EAST HARLEM — Mount Sinai Medical Center launched a new 500,000-square-foot clinical and research facility on Thursday, opening the way for cutting-edge studies and treatments, hospital officials said.
The Leon and Norma Hess Center for Science and Medicine, at 1470 Madison Ave. between East 101st and East 102nd streets, features six floors for laboratories and two floors for outpatient care, such as imaging and cancer treatment.
"The Hess Center is really going to be a game changer," Peter May, Mt. Sinai's chairman, said at a press conference announcing the grand opening. "Not just for Mount Sinai — but for the future of healthcare."
Work in the $440 million center will range from autism treatment trials to a supercomputer that processes diagnostic data.
The center will also have a combined MRI and PET machine — one of the only ones in the world — which allows doctors to detect abnormalities earlier and develop more targeted treatments, hospital officials said.
Also, Mt. Sinai has bolstered its cancer treatments by adding two additional "linear accelerators" — machines integral to radiation therapy.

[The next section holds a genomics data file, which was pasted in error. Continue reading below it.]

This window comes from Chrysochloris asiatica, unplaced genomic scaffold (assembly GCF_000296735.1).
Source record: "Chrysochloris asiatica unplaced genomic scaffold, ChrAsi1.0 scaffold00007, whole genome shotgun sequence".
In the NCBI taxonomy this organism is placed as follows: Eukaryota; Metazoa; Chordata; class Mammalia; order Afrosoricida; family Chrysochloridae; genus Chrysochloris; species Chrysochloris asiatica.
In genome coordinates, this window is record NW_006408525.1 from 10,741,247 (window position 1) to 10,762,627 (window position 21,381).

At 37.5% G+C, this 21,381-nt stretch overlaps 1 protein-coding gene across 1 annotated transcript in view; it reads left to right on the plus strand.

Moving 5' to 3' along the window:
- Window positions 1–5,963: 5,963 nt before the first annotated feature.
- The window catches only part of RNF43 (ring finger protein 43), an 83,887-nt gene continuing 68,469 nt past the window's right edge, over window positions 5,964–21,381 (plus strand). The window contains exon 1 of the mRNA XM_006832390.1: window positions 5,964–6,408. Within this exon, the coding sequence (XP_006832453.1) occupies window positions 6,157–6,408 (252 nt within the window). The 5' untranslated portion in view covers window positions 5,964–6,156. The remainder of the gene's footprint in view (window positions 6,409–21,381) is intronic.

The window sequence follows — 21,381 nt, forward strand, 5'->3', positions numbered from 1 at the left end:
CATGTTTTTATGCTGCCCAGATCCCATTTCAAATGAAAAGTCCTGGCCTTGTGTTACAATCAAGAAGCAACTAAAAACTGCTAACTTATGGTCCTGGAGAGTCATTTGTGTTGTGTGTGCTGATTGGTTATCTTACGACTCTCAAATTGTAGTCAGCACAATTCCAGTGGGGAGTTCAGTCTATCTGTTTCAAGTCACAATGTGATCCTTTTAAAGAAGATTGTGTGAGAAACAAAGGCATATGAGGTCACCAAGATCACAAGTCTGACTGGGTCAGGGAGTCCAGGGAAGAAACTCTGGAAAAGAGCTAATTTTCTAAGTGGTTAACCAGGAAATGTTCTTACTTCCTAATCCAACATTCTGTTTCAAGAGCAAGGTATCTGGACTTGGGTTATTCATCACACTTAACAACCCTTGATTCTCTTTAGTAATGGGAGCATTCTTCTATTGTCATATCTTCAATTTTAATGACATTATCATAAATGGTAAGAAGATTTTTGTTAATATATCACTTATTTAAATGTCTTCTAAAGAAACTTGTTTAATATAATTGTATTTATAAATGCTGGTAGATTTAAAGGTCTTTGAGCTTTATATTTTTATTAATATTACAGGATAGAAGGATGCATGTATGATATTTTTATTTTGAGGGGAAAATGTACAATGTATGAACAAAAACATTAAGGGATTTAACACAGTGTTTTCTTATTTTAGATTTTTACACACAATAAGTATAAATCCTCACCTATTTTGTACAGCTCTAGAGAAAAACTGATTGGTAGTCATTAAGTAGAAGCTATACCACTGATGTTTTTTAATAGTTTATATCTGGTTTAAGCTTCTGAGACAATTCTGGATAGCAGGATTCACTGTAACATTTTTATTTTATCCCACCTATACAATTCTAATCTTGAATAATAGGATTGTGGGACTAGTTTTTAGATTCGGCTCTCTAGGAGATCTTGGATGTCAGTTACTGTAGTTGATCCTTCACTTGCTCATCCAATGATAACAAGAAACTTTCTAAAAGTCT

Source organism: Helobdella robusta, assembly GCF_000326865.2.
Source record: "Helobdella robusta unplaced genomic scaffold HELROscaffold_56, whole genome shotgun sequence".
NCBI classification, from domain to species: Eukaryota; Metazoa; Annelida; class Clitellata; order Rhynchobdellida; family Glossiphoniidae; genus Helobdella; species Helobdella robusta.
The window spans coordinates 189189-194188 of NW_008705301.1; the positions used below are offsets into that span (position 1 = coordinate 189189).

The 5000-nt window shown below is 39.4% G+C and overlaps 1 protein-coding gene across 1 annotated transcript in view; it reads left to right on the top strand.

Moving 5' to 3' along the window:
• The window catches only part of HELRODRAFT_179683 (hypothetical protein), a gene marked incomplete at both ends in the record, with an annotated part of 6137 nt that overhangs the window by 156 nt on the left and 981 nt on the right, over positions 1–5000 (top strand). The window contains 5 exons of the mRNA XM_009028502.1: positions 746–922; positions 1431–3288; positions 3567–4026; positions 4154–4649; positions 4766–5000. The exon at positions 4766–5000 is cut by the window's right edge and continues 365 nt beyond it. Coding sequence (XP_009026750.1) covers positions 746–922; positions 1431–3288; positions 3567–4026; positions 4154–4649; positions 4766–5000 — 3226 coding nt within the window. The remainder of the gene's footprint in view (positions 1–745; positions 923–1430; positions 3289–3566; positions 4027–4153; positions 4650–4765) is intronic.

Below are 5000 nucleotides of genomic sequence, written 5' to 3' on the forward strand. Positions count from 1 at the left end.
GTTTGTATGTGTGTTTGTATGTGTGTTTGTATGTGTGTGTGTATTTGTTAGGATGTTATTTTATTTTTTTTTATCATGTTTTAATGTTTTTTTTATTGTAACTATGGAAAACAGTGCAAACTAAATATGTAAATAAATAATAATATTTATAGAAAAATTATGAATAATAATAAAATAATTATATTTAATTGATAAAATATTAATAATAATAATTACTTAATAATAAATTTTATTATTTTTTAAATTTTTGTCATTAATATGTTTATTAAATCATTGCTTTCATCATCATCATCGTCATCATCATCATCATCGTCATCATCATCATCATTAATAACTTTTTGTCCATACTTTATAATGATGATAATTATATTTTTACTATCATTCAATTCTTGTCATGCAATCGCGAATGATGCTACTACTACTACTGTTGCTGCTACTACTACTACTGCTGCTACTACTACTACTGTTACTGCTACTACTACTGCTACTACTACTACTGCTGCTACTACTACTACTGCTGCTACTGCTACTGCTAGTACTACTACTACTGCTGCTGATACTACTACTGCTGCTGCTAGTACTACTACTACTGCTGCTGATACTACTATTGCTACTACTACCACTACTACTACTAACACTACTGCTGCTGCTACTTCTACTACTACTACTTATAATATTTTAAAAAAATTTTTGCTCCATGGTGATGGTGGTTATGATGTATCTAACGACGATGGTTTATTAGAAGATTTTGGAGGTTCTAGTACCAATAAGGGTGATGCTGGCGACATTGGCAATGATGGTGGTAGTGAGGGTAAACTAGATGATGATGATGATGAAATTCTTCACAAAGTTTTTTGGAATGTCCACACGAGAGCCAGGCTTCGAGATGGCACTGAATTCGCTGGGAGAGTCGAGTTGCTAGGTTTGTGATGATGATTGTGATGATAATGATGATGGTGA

Dr. Kenneth L. Davis, Mount Sinai president and CEO, said the building's design — which features an open spiral staircase between lab floors — will let staffers work together more closely.
"That is what this building was about," he said. "It was designed to facilitate collaboration."
Alongside the 10-story Hess Center is a new 52-story apartment building, located at 1214 Fifth Ave. at 102nd Street, which will house the hospital's primary care and diabetes work in addition to 229 apartments, officials said.
Twenty percent of the apartments in the luxury building are designated as affordable housing, officials said.
Local elected officials who spoke at Thursday's opening event included State Sen. Liz Krueger, Assemblyman Richard Gottfried and Assemblyman Robert Rodriguez as well as Community Board 11 Chairman Matthew Washington.
The hospital expects that the project will generate 800 jobs in the next four years and bring in more than $350 million of National Institutes of Health funding within the next five years.
Development at Mount Sinai, which drew flak from labor leaders over the summer, is said to be part of a "medical arms race" taking place in the Upper East Side, as several other top-tier facilities are planning new construction projects and extensive renovations as well.